Sacred Heart Stevens Net-Zero Library: First In The U.S. To Achieve Net Zero Energy Building Certification
The 6,300-sf library, part of a larger sustainable campus initiative, met the NGO’s rigorous requirements of exceptional energy conservation, demonstrating it generates more energy than it consumes annually, while showing that renewable energy systems can be incorporated into a building in attractive and inspiring ways. The library was also part of the PG&E Zero Net Energy Pilot Project. In addition, it is on track for LEED® Platinum and Petal Certifications. However, the really exciting aspect of this project is how the building itself serves as an educational resource, empowering teachers to help educate tomorrow’s future environmental stewards.
Sacred Heart Schools
Tracing its heritage back to the 1800’s, Sacred Heart School's (SHS) mission from the onset has been to educate children to become exceptional leaders and to respect creation. When rebuilding their K-12 campus, SHS wanted a space that would reflect their values of social awareness, sustainability and community. As a result, the library was designed with a dual purpose — to make resource conservation part of the everyday experience while inspiring and educating the community about the importance of environmental stewardship and beauty.
“Sacred Heart Schools challenged us to create a space that would reflect their values of social awareness, sustainability and community. In support of that mission, we designed the library with a dual purpose – to make resource conservation part of the everyday experience while inspiring and educating the community about the importance of environmental stewardship and beauty.” —WRNS Studio Partner, Director of Sustainability and Project Manager Pauline Souza
Model of Sustainability
The facility’s flexible design highlights the links between energy and water, and serves both as a model of sustainability and as an educational resource. The library’s design focuses on energy-saving strategies including, a photovoltaic system that provides all the library’s needed energy, solar tubes to maximize daylighting within interior spaces, daylight monitoring systems and lighting occupancy sensors to minimize electricity usage, a high-efficiency mechanical system, interior air distribution utilizing displacement ventilation, low-flow water fixtures to minimize water use and domestic hot water heating energy, high-performance envelope utilizing continuous rigid exterior insulation, building shading systems, and a rainwater collecting system for campus irrigation.
During the annual performance period, the PGE and ILFI crew monitored these systems and found that the building used 24,394 kWh and generated 56,811 kWh, delivering back to the grid more than it consumed by 32,417 kWh. To further set the standard in sustainable design, the building was part of a larger review, the PG&E Zero Net Energy Pilot Project, which measured actual performance over a calendar year ending in 2014, finding that the library consumed less energy than it generated.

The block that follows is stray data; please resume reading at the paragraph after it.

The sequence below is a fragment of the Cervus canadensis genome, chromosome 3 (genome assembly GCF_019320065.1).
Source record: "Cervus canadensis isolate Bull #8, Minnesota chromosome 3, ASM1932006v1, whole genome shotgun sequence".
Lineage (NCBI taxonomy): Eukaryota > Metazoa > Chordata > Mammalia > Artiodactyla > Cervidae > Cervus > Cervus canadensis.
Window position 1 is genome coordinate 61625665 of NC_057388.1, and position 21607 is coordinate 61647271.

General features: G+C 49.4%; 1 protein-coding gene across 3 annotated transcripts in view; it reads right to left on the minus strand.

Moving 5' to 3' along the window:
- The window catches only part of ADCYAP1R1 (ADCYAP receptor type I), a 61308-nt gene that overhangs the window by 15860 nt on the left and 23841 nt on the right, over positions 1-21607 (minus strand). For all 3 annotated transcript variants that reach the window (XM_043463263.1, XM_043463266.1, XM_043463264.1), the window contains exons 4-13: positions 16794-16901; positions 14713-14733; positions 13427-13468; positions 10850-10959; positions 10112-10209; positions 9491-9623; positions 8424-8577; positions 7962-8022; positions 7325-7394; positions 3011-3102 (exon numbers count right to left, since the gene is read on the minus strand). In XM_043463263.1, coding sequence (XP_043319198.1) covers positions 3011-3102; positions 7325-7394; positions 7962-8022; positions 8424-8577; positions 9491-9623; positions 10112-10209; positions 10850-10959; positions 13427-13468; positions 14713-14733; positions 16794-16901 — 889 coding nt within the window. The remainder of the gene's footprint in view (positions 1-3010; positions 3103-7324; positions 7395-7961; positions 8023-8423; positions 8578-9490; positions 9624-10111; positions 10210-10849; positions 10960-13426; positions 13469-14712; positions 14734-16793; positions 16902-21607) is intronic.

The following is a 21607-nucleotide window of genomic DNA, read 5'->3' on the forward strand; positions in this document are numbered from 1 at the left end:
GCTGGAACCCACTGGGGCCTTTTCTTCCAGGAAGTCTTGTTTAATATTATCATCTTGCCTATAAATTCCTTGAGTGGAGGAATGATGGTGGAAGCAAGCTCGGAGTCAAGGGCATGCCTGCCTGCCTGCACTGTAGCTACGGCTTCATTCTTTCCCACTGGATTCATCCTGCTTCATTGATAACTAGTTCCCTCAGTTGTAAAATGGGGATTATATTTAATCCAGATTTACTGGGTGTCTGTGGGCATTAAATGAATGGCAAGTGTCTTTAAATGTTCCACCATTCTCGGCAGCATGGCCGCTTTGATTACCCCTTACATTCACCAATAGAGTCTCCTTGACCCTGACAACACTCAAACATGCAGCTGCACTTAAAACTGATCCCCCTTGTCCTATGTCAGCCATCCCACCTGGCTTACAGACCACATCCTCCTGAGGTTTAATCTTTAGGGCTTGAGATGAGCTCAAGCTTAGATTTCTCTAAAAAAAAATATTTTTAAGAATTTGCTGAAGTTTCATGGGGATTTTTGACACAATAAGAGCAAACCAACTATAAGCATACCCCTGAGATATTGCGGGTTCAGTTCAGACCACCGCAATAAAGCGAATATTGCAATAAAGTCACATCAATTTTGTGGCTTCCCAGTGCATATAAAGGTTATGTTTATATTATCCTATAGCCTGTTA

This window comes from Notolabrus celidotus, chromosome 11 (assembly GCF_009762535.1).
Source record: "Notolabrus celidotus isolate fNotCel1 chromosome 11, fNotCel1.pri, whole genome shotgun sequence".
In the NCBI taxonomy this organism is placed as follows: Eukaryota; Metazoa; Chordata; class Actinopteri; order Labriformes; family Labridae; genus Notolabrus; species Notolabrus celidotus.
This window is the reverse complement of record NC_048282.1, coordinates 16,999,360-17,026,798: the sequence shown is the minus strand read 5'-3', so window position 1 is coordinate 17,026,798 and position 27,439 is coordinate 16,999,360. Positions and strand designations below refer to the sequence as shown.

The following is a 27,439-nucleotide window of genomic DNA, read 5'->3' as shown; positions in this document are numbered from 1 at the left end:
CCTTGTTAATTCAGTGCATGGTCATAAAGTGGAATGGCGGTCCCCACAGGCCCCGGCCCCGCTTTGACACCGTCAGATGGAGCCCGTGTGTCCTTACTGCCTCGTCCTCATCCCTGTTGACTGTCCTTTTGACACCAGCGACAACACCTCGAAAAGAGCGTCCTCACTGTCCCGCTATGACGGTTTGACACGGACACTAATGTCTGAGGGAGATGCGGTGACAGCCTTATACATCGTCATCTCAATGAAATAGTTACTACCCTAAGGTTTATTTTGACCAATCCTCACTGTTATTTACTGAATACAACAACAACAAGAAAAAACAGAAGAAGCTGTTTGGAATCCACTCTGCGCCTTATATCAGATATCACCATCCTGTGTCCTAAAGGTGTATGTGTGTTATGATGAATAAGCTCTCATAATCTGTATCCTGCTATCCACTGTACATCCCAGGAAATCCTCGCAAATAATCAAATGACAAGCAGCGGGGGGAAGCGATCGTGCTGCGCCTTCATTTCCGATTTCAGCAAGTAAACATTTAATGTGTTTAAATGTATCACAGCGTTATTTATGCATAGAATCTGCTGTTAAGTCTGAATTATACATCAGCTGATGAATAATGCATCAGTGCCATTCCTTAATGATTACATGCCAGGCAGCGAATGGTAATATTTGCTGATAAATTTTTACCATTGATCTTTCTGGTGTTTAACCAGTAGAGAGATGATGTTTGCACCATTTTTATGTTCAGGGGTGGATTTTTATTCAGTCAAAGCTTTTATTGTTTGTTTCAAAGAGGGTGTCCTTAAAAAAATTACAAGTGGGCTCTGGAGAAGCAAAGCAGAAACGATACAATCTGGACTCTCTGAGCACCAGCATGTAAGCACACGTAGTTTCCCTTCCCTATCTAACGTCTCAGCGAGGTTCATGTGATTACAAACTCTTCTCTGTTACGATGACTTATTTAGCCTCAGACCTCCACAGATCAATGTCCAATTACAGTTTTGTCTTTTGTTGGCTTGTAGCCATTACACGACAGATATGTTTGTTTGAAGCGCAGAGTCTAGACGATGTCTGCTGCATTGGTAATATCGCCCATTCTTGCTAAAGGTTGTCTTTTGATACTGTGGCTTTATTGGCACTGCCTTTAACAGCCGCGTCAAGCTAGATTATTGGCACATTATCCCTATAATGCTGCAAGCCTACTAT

Design Serves as an Educational Resource
In an effort to bring the school’s sustainable story to the forefront, the energy-systems are placed on display as learning tools. The harvested rainwater is filtered and stored in a 3,000- gallon tank that is accessible from the library and used as the primary water source for the nearby eco-orchard, which students harvest. The rainwater management and greywater waste treatment systems are made visible by a folding glass door and can be easily viewed, providing access for use in educational efforts. Environmental graphics are integrated into the glass door, illustrating the water story and potable water availability. Additional dynamic signage highlighting photovoltaic capture, energy usage and daily trends, are on display within the library for young scientists, parents, and the public to observe.
“We wanted to pay homage to the school’s academic hub and turned the library into a hands-on learning facility. By exposing the building’s sustainable strategies, we are able to teach students about conservation and help them build good habits at a young age.” —Adam Woltag, Lead Designer
The facility consists of seven workspaces, two meeting rooms, two technology labs, a conference room, office, workroom, and open library space, and boasts an adaptable floor plan with modular furniture that can be easily reconfigured into different learning areas. The Stevens Library is one of four new buildings on the school’s campus a Performing Arts Building, Lower Classroom Building and Upper Classroom Building.
A New, Sustainable Paradigm
The Stevens Library, a tangible example of a net zero energy building, defines a new paradigm for K-12 schools. The building has become part of the curriculum, helping educators teach our next generation of environmental stewards.